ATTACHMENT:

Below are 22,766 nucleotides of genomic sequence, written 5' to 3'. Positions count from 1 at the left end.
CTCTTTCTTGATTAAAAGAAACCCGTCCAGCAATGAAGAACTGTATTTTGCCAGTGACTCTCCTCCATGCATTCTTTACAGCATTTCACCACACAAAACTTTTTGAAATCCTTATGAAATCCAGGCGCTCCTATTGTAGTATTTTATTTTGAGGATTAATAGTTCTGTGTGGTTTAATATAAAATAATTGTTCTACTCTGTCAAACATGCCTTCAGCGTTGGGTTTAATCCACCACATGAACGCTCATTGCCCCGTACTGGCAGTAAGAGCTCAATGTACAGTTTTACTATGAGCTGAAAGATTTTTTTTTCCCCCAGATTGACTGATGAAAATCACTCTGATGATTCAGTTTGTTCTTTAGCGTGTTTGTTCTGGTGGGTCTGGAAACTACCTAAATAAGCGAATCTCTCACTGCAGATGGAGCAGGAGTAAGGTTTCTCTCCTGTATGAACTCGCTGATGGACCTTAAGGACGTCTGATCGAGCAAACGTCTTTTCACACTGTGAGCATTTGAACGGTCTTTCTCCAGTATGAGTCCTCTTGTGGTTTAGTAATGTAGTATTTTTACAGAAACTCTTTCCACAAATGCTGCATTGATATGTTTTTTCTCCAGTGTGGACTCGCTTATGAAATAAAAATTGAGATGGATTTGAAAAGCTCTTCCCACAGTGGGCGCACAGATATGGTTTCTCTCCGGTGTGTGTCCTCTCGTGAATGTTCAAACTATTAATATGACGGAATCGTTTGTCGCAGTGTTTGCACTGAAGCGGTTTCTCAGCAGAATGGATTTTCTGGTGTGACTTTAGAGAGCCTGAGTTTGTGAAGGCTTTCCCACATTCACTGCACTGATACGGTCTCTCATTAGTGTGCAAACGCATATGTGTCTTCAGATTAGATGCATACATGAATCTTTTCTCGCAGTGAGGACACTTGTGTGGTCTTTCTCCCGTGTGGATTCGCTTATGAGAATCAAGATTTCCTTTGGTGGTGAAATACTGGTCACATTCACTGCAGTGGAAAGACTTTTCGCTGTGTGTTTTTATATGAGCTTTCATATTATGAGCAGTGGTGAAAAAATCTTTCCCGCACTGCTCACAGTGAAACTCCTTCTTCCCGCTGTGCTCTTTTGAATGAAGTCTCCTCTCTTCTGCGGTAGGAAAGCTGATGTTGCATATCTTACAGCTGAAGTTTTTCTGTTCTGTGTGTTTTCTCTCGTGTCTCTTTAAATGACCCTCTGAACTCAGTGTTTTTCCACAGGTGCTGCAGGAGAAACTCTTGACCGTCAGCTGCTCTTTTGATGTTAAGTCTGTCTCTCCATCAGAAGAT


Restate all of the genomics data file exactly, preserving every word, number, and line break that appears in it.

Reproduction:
Below are 22,766 nucleotides of genomic sequence, written 5' to 3'. Positions count from 1 at the left end.
CTCTTTCTTGATTAAAAGAAACCCGTCCAGCAATGAAGAACTGTATTTTGCCAGTGACTCTCCTCCATGCATTCTTTACAGCATTTCACCACACAAAACTTTTTGAAATCCTTATGAAATCCAGGCGCTCCTATTGTAGTATTTTATTTTGAGGATTAATAGTTCTGTGTGGTTTAATATAAAATAATTGTTCTACTCTGTCAAACATGCCTTCAGCGTTGGGTTTAATCCACCACATGAACGCTCATTGCCCCGTACTGGCAGTAAGAGCTCAATGTACAGTTTTACTATGAGCTGAAAGATTTTTTTTTCCCCCAGATTGACTGATGAAAATCACTCTGATGATTCAGTTTGTTCTTTAGCGTGTTTGTTCTGGTGGGTCTGGAAACTACCTAAATAAGCGAATCTCTCACTGCAGATGGAGCAGGAGTAAGGTTTCTCTCCTGTATGAACTCGCTGATGGACCTTAAGGACGTCTGATCGAGCAAACGTCTTTTCACACTGTGAGCATTTGAACGGTCTTTCTCCAGTATGAGTCCTCTTGTGGTTTAGTAATGTAGTATTTTTACAGAAACTCTTTCCACAAATGCTGCATTGATATGTTTTTTCTCCAGTGTGGACTCGCTTATGAAATAAAAATTGAGATGGATTTGAAAAGCTCTTCCCACAGTGGGCGCACAGATATGGTTTCTCTCCGGTGTGTGTCCTCTCGTGAATGTTCAAACTATTAATATGACGGAATCGTTTGTCGCAGTGTTTGCACTGAAGCGGTTTCTCAGCAGAATGGATTTTCTGGTGTGACTTTAGAGAGCCTGAGTTTGTGAAGGCTTTCCCACATTCACTGCACTGATACGGTCTCTCATTAGTGTGCAAACGCATATGTGTCTTCAGATTAGATGCATACATGAATCTTTTCTCGCAGTGAGGACACTTGTGTGGTCTTTCTCCCGTGTGGATTCGCTTATGAGAATCAAGATTTCCTTTGGTGGTGAAATACTGGTCACATTCACTGCAGTGGAAAGACTTTTCGCTGTGTGTTTTTATATGAGCTTTCATATTATGAGCAGTGGTGAAAAAATCTTTCCCGCACTGCTCACAGTGAAACTCCTTCTTCCCGCTGTGCTCTTTTGAATGAAGTCTCCTCTCTTCTGCGGTAGGAAAGCTGATGTTGCATATCTTACAGCTGAAGTTTTTCTGTTCTGTGTGTTTTCTCTCGTGTCTCTTTAAATGACCCTCTGAACTCAGTGTTTTTCCACAGGTGCTGCAGGAGAAACTCTTGACCGTCAGCTGCTCTTTTGATGTTAAGTCTGTCTCTCCATCAGAAGAT